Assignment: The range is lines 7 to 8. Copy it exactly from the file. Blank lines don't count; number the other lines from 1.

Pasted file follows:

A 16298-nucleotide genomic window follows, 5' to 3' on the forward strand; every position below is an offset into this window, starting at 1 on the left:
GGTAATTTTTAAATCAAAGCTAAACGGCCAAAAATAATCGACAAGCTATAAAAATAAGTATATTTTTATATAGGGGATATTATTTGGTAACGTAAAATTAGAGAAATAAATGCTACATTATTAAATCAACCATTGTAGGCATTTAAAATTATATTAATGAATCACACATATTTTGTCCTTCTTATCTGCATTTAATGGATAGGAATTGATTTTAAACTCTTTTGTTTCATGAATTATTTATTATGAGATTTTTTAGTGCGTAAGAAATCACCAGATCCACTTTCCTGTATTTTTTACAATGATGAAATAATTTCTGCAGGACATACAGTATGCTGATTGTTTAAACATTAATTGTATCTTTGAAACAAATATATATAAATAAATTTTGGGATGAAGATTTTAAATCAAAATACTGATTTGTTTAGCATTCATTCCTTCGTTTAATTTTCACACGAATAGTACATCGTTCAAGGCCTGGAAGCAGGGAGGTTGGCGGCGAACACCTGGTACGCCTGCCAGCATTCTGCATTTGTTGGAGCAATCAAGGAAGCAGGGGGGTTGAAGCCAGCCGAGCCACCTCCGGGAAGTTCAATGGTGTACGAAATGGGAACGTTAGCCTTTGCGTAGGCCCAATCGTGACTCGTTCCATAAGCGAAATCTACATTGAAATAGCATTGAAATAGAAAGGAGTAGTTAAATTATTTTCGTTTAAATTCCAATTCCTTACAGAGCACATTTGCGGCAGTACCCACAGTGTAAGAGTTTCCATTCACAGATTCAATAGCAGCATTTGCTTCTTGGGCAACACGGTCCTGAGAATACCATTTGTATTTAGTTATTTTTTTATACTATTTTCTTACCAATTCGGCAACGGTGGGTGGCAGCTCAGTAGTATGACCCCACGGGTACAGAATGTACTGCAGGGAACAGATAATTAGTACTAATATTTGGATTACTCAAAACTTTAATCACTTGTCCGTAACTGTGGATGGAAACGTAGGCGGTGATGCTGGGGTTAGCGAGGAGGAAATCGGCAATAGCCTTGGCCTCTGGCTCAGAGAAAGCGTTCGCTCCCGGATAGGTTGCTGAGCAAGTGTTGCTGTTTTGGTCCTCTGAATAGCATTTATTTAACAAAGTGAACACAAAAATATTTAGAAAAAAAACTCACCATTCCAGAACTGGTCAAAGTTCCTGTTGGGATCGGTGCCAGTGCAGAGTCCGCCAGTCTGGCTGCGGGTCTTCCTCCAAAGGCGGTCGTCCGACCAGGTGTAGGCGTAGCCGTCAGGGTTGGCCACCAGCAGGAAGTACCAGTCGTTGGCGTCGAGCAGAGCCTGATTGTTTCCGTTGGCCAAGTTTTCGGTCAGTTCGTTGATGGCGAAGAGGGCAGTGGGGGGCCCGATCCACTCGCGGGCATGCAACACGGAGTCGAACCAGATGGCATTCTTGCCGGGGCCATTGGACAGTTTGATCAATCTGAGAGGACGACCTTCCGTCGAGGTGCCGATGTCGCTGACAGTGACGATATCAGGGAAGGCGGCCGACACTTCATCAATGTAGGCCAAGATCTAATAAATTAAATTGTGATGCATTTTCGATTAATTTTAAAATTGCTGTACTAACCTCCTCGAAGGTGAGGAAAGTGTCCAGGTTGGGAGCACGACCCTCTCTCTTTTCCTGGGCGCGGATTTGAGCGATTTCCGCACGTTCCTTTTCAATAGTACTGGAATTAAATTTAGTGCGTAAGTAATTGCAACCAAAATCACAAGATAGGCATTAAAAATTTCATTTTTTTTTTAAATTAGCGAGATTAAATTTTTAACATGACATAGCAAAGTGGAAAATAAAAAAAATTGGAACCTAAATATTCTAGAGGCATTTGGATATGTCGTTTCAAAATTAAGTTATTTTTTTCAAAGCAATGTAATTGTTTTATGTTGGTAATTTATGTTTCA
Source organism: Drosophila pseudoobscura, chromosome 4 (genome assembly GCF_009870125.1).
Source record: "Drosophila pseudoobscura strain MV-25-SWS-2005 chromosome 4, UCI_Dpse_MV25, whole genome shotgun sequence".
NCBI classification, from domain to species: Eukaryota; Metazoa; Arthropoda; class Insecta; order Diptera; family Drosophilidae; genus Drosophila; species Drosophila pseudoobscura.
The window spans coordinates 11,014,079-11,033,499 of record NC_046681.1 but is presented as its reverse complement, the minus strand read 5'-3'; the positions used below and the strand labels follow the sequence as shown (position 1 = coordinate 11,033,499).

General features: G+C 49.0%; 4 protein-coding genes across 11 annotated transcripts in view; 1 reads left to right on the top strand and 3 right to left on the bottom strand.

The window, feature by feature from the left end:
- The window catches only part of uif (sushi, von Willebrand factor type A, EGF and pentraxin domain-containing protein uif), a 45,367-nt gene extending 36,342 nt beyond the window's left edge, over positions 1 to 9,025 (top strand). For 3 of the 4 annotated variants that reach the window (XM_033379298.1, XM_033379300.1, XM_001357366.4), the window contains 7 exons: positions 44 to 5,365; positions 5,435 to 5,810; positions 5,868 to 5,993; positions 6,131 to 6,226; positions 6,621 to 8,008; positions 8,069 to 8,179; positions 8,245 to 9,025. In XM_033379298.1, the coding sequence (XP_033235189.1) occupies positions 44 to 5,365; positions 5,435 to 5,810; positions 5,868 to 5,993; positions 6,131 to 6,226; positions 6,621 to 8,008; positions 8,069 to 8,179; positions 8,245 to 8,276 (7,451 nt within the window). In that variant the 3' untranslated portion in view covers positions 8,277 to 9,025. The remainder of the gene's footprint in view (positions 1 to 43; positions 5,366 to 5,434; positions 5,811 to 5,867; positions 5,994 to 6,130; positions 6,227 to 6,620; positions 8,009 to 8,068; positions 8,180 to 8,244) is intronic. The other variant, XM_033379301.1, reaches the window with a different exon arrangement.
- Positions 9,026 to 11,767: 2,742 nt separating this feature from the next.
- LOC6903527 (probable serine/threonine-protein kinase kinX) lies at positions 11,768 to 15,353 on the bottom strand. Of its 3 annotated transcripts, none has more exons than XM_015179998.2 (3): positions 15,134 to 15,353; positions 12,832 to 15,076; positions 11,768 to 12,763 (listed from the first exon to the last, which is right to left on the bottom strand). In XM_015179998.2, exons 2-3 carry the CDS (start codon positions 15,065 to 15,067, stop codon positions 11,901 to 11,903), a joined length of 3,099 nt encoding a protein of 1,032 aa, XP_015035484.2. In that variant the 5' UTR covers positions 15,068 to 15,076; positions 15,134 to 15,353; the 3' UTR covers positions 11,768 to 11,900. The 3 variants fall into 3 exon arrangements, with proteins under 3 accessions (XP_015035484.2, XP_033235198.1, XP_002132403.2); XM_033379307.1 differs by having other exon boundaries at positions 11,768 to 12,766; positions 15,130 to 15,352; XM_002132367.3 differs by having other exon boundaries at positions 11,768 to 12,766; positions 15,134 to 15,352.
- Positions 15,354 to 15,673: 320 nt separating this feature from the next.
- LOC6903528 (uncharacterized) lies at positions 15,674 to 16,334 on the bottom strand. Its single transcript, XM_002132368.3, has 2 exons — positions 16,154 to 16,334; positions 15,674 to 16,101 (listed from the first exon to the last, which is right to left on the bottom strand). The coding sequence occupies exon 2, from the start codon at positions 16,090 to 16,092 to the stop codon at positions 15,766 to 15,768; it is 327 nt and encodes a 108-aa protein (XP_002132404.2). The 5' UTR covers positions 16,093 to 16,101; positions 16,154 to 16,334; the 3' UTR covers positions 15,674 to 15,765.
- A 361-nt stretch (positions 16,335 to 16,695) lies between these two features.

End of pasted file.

General features: G+C 49.0%; 4 protein-coding genes across 11 annotated transcripts in view; 1 reads left to right on the top strand and 3 right to left on the bottom strand.

The window, feature by feature from the left end: